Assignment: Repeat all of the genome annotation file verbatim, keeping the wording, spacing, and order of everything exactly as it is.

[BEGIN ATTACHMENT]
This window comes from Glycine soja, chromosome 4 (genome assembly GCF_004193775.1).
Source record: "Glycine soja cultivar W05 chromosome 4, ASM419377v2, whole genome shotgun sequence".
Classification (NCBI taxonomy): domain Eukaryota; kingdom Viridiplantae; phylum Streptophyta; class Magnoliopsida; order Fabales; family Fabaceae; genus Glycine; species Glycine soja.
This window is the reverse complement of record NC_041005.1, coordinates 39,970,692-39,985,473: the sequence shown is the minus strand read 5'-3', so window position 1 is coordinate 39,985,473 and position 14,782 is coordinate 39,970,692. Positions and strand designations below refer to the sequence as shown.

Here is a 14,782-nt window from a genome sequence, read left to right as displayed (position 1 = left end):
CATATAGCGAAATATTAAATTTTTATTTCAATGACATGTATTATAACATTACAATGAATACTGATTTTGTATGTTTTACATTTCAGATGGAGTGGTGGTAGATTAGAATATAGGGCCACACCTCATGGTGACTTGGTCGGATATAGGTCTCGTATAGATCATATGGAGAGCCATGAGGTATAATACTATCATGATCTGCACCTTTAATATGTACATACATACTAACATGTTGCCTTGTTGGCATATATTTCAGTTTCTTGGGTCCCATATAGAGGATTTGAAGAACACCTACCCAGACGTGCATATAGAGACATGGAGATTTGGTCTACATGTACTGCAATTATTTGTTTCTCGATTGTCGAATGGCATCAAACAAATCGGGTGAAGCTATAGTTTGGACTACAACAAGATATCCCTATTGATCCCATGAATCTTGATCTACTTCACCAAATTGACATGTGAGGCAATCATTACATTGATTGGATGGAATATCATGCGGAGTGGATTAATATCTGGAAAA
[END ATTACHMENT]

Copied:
This window comes from Glycine soja, chromosome 4 (genome assembly GCF_004193775.1).
Source record: "Glycine soja cultivar W05 chromosome 4, ASM419377v2, whole genome shotgun sequence".
Classification (NCBI taxonomy): domain Eukaryota; kingdom Viridiplantae; phylum Streptophyta; class Magnoliopsida; order Fabales; family Fabaceae; genus Glycine; species Glycine soja.
This window is the reverse complement of record NC_041005.1, coordinates 39,970,692-39,985,473: the sequence shown is the minus strand read 5'-3', so window position 1 is coordinate 39,985,473 and position 14,782 is coordinate 39,970,692. Positions and strand designations below refer to the sequence as shown.

Here is a 14,782-nt window from a genome sequence, read left to right as displayed (position 1 = left end):
CATATAGCGAAATATTAAATTTTTATTTCAATGACATGTATTATAACATTACAATGAATACTGATTTTGTATGTTTTACATTTCAGATGGAGTGGTGGTAGATTAGAATATAGGGCCACACCTCATGGTGACTTGGTCGGATATAGGTCTCGTATAGATCATATGGAGAGCCATGAGGTATAATACTATCATGATCTGCACCTTTAATATGTACATACATACTAACATGTTGCCTTGTTGGCATATATTTCAGTTTCTTGGGTCCCATATAGAGGATTTGAAGAACACCTACCCAGACGTGCATATAGAGACATGGAGATTTGGTCTACATGTACTGCAATTATTTGTTTCTCGATTGTCGAATGGCATCAAACAAATCGGGTGAAGCTATAGTTTGGACTACAACAAGATATCCCTATTGATCCCATGAATCTTGATCTACTTCACCAAATTGACATGTGAGGCAATCATTACATTGATTGGATGGAATATCATGCGGAGTGGATTAATATCTGGAAAA